“Something just clicked and I could play a scale right away. Of course, I was too young to officially be in the band, but I auditioned for the band director on harmonica. He asked if I had any musical skills, and I did!”
He put those musical skills to work while in high school, playing with the Virginia Opera’s orchestra when he was fourteen and honing his jazz chops with Gary Gompers’ Junior American Jazz Ensemble. He continued his music studies at Arizona State University before heading off to the Big Apple.
“I went straight from Tempe to New York,” he said. “I’d never been to New York, but I won an audition with an avant-garde troupe called the Meridian Arts Ensemble. We were known for playing Frank Zappa, commissioning works, doing art rock and mixing jazz and classical. We traveled around the world.
“I did that for six years, but about three years in I realized that living in New York was kind of expensive and it would be nice to have a second revenue stream.”
Over the next few years, Burgstaller became one of the country’s busiest soloists with a program he developed in tribute to trumpet legend Rafael Mendez:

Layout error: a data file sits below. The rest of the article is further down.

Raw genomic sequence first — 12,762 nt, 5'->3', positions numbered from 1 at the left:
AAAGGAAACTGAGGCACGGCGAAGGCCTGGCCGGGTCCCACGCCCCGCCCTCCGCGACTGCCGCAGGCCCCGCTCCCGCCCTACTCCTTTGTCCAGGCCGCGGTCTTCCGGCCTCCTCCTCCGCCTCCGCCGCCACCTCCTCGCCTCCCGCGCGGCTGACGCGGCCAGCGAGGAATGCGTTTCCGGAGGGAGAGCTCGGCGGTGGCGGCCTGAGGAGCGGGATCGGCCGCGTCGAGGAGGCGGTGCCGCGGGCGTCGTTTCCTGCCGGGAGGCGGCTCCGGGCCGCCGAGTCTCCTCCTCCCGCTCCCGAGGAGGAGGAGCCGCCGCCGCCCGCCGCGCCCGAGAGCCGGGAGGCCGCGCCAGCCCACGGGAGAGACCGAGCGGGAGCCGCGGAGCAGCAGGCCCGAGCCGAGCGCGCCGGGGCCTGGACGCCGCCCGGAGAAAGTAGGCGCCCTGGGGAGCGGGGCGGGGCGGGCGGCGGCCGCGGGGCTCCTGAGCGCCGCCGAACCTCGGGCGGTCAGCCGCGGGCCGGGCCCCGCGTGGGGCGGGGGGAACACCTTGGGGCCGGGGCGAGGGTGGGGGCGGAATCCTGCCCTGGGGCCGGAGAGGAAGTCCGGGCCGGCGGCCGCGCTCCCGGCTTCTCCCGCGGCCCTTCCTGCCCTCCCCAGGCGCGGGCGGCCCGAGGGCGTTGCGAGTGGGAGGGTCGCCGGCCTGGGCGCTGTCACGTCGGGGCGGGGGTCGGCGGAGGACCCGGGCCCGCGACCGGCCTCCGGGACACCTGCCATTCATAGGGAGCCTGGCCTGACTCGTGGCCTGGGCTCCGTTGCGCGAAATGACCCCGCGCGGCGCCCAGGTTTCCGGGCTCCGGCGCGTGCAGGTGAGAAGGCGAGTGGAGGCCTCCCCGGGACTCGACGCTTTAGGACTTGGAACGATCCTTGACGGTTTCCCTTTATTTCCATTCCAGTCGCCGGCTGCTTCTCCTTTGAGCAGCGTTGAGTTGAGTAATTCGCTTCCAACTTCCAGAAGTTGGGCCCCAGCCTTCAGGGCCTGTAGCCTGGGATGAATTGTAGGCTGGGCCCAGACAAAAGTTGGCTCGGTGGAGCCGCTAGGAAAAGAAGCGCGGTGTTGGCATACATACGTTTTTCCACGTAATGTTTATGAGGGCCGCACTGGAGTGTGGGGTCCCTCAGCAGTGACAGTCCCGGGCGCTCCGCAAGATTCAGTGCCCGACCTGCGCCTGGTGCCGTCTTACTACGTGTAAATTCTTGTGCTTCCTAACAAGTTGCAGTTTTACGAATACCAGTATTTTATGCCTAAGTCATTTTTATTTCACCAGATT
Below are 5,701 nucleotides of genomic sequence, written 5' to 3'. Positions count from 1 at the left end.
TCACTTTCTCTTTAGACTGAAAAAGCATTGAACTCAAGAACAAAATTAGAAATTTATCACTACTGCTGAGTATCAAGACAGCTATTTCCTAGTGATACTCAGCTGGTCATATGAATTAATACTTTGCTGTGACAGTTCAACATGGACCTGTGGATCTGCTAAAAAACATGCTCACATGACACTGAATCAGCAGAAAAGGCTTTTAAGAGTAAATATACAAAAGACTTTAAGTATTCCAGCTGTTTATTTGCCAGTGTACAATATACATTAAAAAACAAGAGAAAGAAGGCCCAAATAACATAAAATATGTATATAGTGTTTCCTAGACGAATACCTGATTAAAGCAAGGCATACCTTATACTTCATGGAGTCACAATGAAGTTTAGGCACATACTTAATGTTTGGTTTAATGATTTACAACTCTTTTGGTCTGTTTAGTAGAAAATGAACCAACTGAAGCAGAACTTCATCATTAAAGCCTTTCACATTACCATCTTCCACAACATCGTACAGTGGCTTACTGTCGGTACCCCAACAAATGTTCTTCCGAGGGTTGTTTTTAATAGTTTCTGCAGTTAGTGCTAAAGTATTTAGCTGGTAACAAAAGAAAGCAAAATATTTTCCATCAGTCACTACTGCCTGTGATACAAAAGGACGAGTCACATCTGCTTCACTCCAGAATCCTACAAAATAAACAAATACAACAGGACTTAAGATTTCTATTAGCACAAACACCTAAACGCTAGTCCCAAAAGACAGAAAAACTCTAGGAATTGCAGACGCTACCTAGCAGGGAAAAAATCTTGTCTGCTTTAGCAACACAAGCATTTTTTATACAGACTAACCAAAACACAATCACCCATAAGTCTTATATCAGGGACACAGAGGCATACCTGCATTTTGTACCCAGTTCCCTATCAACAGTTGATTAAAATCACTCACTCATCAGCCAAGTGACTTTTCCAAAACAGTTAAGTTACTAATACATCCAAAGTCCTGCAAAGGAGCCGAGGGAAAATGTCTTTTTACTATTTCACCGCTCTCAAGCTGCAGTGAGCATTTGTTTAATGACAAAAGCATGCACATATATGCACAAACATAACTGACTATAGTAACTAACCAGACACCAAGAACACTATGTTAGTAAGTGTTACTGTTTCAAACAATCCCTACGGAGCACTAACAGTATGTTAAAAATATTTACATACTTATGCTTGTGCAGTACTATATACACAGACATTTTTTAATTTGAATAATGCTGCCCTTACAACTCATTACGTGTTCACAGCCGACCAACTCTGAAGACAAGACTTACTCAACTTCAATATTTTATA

“Mendez was known as the world’s greatest trumpet player in the ‘50s and ‘60s. In fact, he was one of Doc Severinsen’s heroes. I did this for four years, and a lot of the places I went were the same places where he and Doc had played. A lot of the same people were in the audience!”
In 2001, he joined the Canadian Brass.
“It is a lot of fun,” he said. “They’ve built up quite a following and I’ve really enjoyed playing for those audiences. I introduced the music of [Astor] Piazzolla into the group a couple of years ago, and that became a hit.”
Besides working with the Brass and the NYCrossover Quartet, Joe Burgstaller shares the wisdom he’s gained from his experiences in the music business with students at Peabody Institute, where he is a member of the Distinguished Visiting Faculty.
“One of the things I teach,” he said, “is that improvisation is a very broad term. For a conservatory musician, as soon as they get into the spirit of improvisation, they learn how to approach any music as if it’s their own. Not just reading off a piece of paper, but they can really infuse it with their soul.”
And that’s just what he and his bandmates will do at the Granby Theater Thursday night.
“The guys I have with me are really incredible,” he said. “Hector Martignon just got nominated for another Grammy in the Latin Jazz category this year. Hans Glawischnig is Chick Corea’s current bassist, just amazing, and my old friend John Ferrari is one of the most versatile percussionists you’ll ever hear; he can play anything.
“We’re tapping into something, this overall pulse that’s going on. I’m thinking this is the right way to go.”
Burgstaller-Martignon NYCrossover Quartet
Thursday, April 24 – 7:30 pm
copyright © 2008 Jim Newsom. All Rights Reserved. Used by Permission.